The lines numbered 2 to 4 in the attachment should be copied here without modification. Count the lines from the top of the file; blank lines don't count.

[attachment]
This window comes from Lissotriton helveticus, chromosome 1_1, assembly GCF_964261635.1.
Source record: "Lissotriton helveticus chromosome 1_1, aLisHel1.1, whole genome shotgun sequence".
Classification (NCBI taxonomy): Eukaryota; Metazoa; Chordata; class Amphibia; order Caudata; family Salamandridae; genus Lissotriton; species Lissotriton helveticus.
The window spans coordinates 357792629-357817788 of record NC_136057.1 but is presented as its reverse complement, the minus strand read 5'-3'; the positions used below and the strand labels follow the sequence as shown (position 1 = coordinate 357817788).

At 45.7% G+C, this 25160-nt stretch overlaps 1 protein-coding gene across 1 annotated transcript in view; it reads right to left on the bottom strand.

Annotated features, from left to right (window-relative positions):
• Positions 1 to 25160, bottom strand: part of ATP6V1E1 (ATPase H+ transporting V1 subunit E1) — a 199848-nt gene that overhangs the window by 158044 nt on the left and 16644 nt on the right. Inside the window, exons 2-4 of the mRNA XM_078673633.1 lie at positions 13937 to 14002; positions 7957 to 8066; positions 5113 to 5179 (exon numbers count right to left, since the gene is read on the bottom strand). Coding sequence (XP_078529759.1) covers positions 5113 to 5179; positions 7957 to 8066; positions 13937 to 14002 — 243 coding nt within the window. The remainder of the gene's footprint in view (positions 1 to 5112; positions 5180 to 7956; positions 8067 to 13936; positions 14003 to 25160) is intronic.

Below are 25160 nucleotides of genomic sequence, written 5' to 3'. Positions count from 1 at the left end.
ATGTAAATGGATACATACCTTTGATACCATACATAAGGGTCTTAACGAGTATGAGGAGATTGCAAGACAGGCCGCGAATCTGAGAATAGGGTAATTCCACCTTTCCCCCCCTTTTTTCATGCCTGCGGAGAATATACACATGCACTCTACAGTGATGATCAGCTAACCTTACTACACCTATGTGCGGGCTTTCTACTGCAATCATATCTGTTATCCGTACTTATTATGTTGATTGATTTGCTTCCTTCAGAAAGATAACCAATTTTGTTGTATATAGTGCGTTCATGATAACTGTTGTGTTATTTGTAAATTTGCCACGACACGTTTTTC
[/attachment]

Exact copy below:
Source record: "Lissotriton helveticus chromosome 1_1, aLisHel1.1, whole genome shotgun sequence".
Classification (NCBI taxonomy): Eukaryota; Metazoa; Chordata; class Amphibia; order Caudata; family Salamandridae; genus Lissotriton; species Lissotriton helveticus.
The window spans coordinates 357792629-357817788 of record NC_136057.1 but is presented as its reverse complement, the minus strand read 5'-3'; the positions used below and the strand labels follow the sequence as shown (position 1 = coordinate 357817788).